How Union Bank's crisis-tested leader took control of virus response
For the second time in his career, Greg Seibly is leading a bank during a period of profound crisis.
Ten years ago, during the Great Recession, Seibly was president and CEO of Sterling Financial in Spokane, Wash., a troubled bank on the brink of failure after taking steep loan losses. Today, just three months on the job as president of California-based Union Bank, he is part of a generation of bank leaders making its way through another emergency that this time includes a global pandemic and nationwide protests decrying racism and police brutality.
A cynic might be downbeat about a second round of intense crisis in a career. But Seibly isn’t a cynic.
“Look, none of us get a chance to say how the crisis gets foisted upon us,” said Seibly, 56, who is in charge of the bank's $74.1 billion-asset regional banking operation. “My view, which was a really fundamental building block at Sterling and now at Union Bank, is that you need to build that purpose-driven unity on a team, that’s No. 1, and then focus on issues that are of critical importance at that moment. For clients, colleagues and our communities, so much of it is about removing fear and making sure they know where you’re going and what you’re doing.”
While Seibly and other business leaders may have drawn on lessons learned during the financial crisis to help inform the current situation, going through another round of significant upheaval presents a new set of challenges, according to certified leadership coach and “thrive in chaos” expert Corinne Hancock.
“I think the second time around, it’s very hard,” Hancock said. “You have a lot of experience to go off from, so you can learn from [past] mistakes. But you also have to be careful, because it can cause you to not take action because you’re paralyzed by trying to seek consensus and [thinking about] the what-ifs.”
Leading through the financial crisis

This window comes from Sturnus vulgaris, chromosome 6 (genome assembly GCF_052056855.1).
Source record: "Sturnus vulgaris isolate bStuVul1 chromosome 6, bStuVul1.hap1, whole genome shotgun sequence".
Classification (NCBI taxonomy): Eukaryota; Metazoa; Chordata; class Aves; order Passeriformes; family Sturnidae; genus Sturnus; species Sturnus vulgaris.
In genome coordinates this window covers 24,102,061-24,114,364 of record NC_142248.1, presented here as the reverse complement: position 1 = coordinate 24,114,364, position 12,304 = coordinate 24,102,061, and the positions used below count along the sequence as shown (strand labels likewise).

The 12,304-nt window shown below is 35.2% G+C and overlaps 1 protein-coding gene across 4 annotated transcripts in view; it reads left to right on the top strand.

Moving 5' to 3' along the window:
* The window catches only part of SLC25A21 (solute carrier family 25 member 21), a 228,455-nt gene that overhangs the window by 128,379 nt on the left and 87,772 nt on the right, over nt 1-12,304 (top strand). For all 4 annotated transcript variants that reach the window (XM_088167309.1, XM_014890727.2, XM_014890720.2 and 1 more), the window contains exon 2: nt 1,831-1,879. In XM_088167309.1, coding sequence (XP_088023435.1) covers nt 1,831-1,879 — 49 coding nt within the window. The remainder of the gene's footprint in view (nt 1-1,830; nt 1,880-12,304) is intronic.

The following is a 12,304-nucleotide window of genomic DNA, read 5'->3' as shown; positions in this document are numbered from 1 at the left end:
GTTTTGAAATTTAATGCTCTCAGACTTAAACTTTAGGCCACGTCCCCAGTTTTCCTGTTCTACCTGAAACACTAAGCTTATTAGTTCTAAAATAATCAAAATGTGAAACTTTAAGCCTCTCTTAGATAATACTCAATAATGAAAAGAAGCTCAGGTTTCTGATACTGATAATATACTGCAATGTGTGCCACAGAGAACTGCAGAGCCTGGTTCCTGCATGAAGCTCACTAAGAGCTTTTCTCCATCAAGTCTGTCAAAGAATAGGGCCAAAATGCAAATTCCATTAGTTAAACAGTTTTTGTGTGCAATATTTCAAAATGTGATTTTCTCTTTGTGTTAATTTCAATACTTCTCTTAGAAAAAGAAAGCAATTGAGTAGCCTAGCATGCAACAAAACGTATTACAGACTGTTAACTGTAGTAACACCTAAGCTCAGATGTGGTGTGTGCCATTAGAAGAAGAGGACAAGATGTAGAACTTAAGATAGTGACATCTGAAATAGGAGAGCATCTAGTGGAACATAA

When Seibly became president and acting CEO of Sterling Financial in October 2009, the $9.7 billion-asset bank was dealing with mounting loan losses in construction and real estate, so much so that it lost nearly $1 billion within an 18-month period.
As such, it was operating under a government cease-and-desist order that required it to raise $300 million of capital in less than three months. The bank met that goal — in fact, it raised a total of $730 million in private investment as part of an ambitious recapitalization plan — but it took 10 months to do it.
“I would say, at best, the future was uncertain,” said Seibly, who was appointed permanent CEO in 2010.
So he made it a point to lessen that uncertainty by being as transparent as possible, starting with the bank’s employees. He aimed to “build trust and stewardship” and establish “a common cause,” he said.
“When it’s about survival, everything gets stripped away because you have to get down to the basics of what needs to be done in this moment to survive,” Seibly said. “We literally had calls with 2,500 employees weekly. ’Here’s what going on. Here are the conversations we’re having with regulators. Here are the developments we’ve made.’ … We had to show a viable path toward success.”
Sterling was able to rebuild and, in 2014, sold itself to Umpqua Holdings in Portland, Ore., for $2 billion.
Into the fire
Now Seibly — who stayed with Umpqua for two years, then oversaw the Federal Home Loan Bank of San Francisco for three years — says he is taking a similar approach at Union Bank. The banking unit of the $166 billion-asset MUFG Americas, a unit of the Tokyo banking giant Mitsubishi UFJ Financial Group, hired him in early 2020 to replace Timothy Wennes, who left in mid-2019 to join Santander Holding in Boston.